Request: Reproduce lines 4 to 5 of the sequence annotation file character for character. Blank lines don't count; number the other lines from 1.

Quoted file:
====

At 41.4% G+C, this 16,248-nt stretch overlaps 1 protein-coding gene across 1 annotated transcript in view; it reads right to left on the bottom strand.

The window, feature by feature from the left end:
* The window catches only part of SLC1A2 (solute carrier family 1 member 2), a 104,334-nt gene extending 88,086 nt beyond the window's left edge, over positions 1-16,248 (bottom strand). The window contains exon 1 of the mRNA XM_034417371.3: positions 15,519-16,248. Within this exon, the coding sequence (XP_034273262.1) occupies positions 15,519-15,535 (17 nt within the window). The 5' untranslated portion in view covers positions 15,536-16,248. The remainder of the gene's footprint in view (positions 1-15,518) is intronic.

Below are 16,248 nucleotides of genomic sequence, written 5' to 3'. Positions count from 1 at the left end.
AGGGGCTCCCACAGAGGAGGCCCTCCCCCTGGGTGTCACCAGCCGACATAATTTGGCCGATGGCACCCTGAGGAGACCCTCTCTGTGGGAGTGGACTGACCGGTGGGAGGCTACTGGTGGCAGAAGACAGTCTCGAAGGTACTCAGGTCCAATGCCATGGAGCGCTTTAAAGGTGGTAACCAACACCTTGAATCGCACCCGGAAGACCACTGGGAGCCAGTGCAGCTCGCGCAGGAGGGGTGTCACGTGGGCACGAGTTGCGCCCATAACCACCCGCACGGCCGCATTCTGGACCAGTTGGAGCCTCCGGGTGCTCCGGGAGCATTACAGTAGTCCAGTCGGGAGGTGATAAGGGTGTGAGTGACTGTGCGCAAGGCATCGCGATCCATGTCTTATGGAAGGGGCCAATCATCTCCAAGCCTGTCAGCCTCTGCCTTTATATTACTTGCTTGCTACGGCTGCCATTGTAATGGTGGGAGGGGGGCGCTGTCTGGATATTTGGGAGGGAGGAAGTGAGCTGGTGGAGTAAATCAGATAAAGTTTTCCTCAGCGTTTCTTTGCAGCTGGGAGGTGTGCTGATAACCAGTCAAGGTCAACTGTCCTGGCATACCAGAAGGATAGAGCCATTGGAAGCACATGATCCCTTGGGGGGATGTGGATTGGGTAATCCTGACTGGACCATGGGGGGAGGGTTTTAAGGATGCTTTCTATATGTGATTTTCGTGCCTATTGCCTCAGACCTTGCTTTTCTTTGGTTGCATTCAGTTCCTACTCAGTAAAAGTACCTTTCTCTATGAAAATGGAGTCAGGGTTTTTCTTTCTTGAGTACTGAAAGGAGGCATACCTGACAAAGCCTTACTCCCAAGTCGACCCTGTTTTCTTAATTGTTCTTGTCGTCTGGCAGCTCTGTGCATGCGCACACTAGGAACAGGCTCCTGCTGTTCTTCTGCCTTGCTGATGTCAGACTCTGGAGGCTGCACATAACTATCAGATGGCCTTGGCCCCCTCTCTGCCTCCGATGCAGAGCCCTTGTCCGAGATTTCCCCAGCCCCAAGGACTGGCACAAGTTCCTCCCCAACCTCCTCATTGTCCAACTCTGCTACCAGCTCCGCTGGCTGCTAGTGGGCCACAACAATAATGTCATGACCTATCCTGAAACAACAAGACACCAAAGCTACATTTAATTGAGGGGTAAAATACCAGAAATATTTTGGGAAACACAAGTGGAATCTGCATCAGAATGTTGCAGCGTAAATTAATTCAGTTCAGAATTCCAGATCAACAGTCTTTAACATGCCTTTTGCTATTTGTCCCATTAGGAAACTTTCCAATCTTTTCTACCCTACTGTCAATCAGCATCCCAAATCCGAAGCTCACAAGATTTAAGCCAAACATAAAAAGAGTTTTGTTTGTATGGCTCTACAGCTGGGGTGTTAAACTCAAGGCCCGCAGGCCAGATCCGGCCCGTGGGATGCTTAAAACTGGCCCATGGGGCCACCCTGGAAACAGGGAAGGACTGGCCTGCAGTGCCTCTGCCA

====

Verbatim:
Below are 16,248 nucleotides of genomic sequence, written 5' to 3'. Positions count from 1 at the left end.
AGGGGCTCCCACAGAGGAGGCCCTCCCCCTGGGTGTCACCAGCCGACATAATTTGGCCGATGGCACCCTGAGGAGACCCTCTCTGTGGGAGTGGACTGACCGGTGGGAGGCTACTGGTGGCAGAAGACAGTCTCGAAGGTACTCAGGTCCAATGCCATGGAGCGCTTTAAAGGTGGTAACCAACACCTTGAATCGCACCCGGAAGACCACTGGGAGCCAGTGCAGCTCGCGCAGGAGGGGTGTCACGTGGGCACGAGTTGCGCCCATAACCACCCGCACGGCCGCATTCTGGACCAGTTGGAGCCTCCGGGTGCTCCGGGAGCATTACAGTAGTCCAGTCGGGAGGTGATAAGGGTGTGAGTGACTGTGCGCAAGGCATCGCGATCCATGTCTTATGGAAGGGGCCAATCATCTCCAAGCCTGTCAGCCTCTGCCTTTATATTACTTGCTTGCTACGGCTGCCATTGTAATGGTGGGAGGGGGGCGCTGTCTGGATATTTGGGAGGGAGGAAGTGAGCTGGTGGAGTAAATCAGATAAAGTTTTCCTCAGCGTTTCTTTGCAGCTGGGAGGTGTGCTGATAACCAGTCAAGGTCAACTGTCCTGGCATACCAGAAGGATAGAGCCATTGGAAGCACATGATCCCTTGGGGGGATGTGGATTGGGTAATCCTGACTGGACCATGGGGGGAGGGTTTTAAGGATGCTTTCTATATGTGATTTTCGTGCCTATTGCCTCAGACCTTGCTTTTCTTTGGTTGCATTCAGTTCCTACTCAGTAAAAGTACCTTTCTCTATGAAAATGGAGTCAGGGTTTTTCTTTCTTGAGTACTGAAAGGAGGCATACCTGACAAAGCCTTACTCCCAAGTCGACCCTGTTTTCTTAATTGTTCTTGTCGTCTGGCAGCTCTGTGCATGCGCACACTAGGAACAGGCTCCTGCTGTTCTTCTGCCTTGCTGATGTCAGACTCTGGAGGCTGCACATAACTATCAGATGGCCTTGGCCCCCTCTCTGCCTCCGATGCAGAGCCCTTGTCCGAGATTTCCCCAGCCCCAAGGACTGGCACAAGTTCCTCCCCAACCTCCTCATTGTCCAACTCTGCTACCAGCTCCGCTGGCTGCTAGTGGGCCACAACAATAATGTCATGACCTATCCTGAAACAACAAGACACCAAAGCTACATTTAATTGAGGGGTAAAATACCAGAAATATTTTGGGAAACACAAGTGGAATCTGCATCAGAATGTTGCAGCGTAAATTAATTCAGTTCAGAATTCCAGATCAACAGTCTTTAACATGCCTTTTGCTATTTGTCCCATTAGGAAACTTTCCAATCTTTTCTACCCTACTGTCAATCAGCATCCCAAATCCGAAGCTCACAAGATTTAAGCCAAACATAAAAAGAGTTTTGTTTGTATGGCTCTACAGCTGGGGTGTTAAACTCAAGGCCCGCAGGCCAGATCCGGCCCGTGGGATGCTTAAAACTGGCCCATGGGGCCACCCTGGAAACAGGGAAGGACTGGCCTGCAGTGCCTCTGCCA